Does anyone have a fun way to introduce vocabulary from the reading textbook? We use a lot of context clue passages and such, but I would like something that is more exciting and doesn't take more than 10-15 minutes. Our time is very structured which makes it difficult to do many creative activities with vocabulary.
i did something "fun" the other day--for the first time--it just came to me. when we were previewing a story from our basal, we looked at the words and their definitions. i elaborated where necessary and everyone then "acted out" the vocabulary words. luckily, the words were all, for the most part, "act outable": crestfallen, gaped, delved.... the kids enjoyed it, and i think it was more meaningful for them.
i also used picture definitions a lot lately, but i'll bet you've already done that!
what about having them relate the vocabulary words to their own lives? (when did they feel crestfallen? that D paper. when did they gape? when they were told recess was cancelled)....
I play I have Who Has Vocab game after introducing the vocab. I just write "I have __________" on one side of an index card, on the other side it says "Who has a word that means___________?" You set it up so that each word goes to the next card inline, etc...so the kids have to work together and pay attention to answer...I give out the cards by group and time each group, the group that goes the quickest wins....Another idea is I assign each group a word and they need to find a definition, antonym, synonym, symbol/ picture for their word, than we fill in a vocab chart for each vocab word...I leave the context clue passage on the overhead for them to use and they can use the computer, thesaurus, etc...this is quick and takes like 20 minutes to complete.
i started a class dictionary for my 6th graders. they love impressing people with the new words. in the front of my class is my "owning your vocabulary" display with my definition for vocabulary (the words and phrases we know and use to communicate effectively). next to that is a hand with one finger extended and a sign that reads "i have no idea what this word means;" then a hand with 2 fingers extended and a sign that reads "i've heard this word before, but don't know what it means;" then a hand with 3 fingers extended and a sign that reads "i think i can figure out a meaning for this word;" then a hand with 4 fingers extended and a sign that reads "i know this word and can use it in a sentence;" then a hand with all fingers extended and a sign that reads "i own this word because i've used it at least 3 times in my written and spoken communication." whenever we introduce a new vocabulary word, i ask for a show of hands to quickly assess where their understanding is. then we add the words to the class dictionary. we do this all the time with the goal of owning your vocabulary. it's been a great motivator for my class. they aren't afraid to ask what words mean now that they have seen how often their classmates hold up 1-3 fingers. we also post our favorite new words on the wall in class and remove them after everyone in class can hold up a five finger hand to show they own that particular word. our word wall is practically a living being with constant growth and "death" of words. i also make a big deal when someone in class uses a particularly interesting word in class, asking if they would like to add that word to the dictionary or the wall.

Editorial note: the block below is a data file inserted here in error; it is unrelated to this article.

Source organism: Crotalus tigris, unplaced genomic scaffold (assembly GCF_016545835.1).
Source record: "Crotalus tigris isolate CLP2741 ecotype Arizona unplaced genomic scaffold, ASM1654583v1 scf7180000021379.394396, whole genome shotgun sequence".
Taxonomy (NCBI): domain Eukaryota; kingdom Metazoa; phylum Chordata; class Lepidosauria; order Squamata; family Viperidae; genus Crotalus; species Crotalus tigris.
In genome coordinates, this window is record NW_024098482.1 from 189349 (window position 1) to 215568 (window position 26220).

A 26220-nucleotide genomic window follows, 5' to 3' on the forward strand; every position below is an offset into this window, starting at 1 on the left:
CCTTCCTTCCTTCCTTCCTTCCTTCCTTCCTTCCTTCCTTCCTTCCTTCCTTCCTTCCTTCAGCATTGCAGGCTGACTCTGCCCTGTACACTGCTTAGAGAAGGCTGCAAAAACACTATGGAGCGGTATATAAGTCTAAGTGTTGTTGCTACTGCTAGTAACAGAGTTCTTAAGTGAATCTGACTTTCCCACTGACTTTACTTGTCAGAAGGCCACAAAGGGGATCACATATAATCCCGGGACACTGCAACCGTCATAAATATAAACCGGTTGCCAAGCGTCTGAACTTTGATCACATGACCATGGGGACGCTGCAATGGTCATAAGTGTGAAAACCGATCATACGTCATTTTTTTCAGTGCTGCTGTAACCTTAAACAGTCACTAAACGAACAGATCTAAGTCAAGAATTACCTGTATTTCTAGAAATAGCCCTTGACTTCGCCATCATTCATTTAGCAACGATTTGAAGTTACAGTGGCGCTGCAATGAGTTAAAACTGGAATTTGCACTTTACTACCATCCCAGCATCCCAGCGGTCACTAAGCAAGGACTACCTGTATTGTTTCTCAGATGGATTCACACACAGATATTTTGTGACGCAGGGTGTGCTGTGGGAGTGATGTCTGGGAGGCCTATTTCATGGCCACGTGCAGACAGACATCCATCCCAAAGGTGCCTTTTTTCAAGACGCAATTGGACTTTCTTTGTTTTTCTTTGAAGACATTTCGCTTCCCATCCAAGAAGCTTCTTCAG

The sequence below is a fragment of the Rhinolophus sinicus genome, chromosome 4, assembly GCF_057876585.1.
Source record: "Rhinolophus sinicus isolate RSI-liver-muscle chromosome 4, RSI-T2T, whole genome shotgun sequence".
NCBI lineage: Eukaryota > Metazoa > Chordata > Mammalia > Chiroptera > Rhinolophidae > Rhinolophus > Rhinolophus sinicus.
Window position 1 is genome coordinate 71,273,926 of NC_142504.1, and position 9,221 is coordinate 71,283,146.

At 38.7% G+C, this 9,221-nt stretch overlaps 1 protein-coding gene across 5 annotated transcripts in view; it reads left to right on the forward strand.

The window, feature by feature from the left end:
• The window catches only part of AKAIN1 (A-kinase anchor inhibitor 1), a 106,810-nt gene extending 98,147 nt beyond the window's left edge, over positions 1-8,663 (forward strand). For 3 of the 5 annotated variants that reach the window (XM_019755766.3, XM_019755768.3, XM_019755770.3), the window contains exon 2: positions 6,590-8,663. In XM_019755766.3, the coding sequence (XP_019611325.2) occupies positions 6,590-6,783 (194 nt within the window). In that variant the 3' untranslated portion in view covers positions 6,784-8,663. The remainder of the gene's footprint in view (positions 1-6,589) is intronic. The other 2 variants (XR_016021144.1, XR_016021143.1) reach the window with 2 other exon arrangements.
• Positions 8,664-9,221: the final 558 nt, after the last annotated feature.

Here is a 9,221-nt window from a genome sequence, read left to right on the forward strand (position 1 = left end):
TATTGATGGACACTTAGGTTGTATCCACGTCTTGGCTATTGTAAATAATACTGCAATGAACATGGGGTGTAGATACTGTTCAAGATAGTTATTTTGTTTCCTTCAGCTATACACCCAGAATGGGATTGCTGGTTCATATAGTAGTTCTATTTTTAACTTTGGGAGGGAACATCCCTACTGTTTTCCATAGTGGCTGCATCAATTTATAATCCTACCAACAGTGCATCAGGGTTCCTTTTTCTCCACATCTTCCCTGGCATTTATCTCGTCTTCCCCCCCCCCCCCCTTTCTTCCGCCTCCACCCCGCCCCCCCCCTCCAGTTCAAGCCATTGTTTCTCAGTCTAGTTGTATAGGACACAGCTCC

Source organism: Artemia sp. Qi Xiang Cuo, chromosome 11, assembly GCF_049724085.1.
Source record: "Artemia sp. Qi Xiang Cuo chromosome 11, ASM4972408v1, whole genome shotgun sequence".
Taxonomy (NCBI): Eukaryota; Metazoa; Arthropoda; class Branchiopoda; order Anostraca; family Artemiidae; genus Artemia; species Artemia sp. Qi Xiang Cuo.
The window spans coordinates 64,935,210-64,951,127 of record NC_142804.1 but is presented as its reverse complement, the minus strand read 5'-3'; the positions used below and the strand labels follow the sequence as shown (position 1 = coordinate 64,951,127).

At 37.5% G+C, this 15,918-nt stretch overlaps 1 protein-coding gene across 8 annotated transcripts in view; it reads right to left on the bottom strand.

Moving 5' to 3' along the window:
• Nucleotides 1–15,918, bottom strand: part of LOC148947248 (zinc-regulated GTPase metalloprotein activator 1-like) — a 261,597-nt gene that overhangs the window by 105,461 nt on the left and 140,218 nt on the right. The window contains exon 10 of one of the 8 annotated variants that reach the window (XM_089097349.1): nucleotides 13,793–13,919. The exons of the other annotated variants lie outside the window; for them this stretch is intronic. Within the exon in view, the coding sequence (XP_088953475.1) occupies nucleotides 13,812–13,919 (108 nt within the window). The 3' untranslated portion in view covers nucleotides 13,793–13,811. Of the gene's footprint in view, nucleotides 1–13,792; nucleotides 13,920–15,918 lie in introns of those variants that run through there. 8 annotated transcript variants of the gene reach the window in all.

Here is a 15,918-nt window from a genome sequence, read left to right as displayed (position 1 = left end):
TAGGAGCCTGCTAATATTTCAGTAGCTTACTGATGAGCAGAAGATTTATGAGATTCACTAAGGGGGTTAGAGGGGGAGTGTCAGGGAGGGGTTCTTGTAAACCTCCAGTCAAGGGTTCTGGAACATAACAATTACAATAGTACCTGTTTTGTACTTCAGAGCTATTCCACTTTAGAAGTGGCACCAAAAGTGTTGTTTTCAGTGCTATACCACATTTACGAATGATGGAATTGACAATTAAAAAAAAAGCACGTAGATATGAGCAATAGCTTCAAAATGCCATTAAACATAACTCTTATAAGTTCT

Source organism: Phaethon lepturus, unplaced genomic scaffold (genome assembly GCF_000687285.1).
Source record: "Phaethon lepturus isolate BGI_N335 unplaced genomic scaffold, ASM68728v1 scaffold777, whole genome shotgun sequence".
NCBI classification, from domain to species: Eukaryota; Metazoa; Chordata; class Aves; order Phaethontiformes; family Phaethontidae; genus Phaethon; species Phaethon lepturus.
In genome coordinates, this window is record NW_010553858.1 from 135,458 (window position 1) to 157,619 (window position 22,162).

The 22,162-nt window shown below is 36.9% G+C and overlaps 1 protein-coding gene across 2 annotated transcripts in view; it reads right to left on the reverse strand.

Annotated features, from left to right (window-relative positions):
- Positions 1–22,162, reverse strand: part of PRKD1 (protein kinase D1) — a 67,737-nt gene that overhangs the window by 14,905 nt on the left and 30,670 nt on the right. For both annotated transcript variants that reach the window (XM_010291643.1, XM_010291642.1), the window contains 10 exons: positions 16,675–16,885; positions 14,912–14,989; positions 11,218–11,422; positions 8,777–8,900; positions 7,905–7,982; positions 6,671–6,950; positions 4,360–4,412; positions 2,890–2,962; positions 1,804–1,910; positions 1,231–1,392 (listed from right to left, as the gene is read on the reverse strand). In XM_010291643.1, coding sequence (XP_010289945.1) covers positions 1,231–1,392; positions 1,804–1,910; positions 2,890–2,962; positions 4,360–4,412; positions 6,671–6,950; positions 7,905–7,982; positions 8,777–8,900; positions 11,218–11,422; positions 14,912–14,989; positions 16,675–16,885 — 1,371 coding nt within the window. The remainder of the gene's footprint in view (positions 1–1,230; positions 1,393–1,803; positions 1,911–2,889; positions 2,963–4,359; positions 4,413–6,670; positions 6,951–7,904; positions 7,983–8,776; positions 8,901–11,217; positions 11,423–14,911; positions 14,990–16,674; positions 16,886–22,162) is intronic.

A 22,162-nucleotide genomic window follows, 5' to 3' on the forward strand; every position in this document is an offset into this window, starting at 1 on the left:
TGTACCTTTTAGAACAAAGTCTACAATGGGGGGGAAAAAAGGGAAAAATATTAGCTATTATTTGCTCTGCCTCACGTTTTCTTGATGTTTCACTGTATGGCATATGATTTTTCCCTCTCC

here's a simple and easy game that needs practically no set up. when you introduce new words, write them on 4 x 6 or 5 x 8 index cards with the definitions on the back. make enough so that everyone has a vocab card. you may have to repeat some so repeat the ones that are harder to remember. to begin playing, give everyone a vocabulary card and have them hold it so that the word faces outward and the definition is facing them. at the go signal, they partner up with someone and give the definition for their partner's word. after that, they exchange cards with their partner and go in search of a new partner. play for only 3 minutes or so and encourage kids to seek out as many partners as possible. this works great for a quick review. and if you get in the habit of writing the words on index cards as soon as they're introduced, you'll always have this game ready to go. you can take the cards with you on a bathroom break or on the way to lunch and play whenever you have a few minutes to kill. with a little tweaking, you can modify this game for all kinds of subjects (math formulas, social studies or science facts, for example).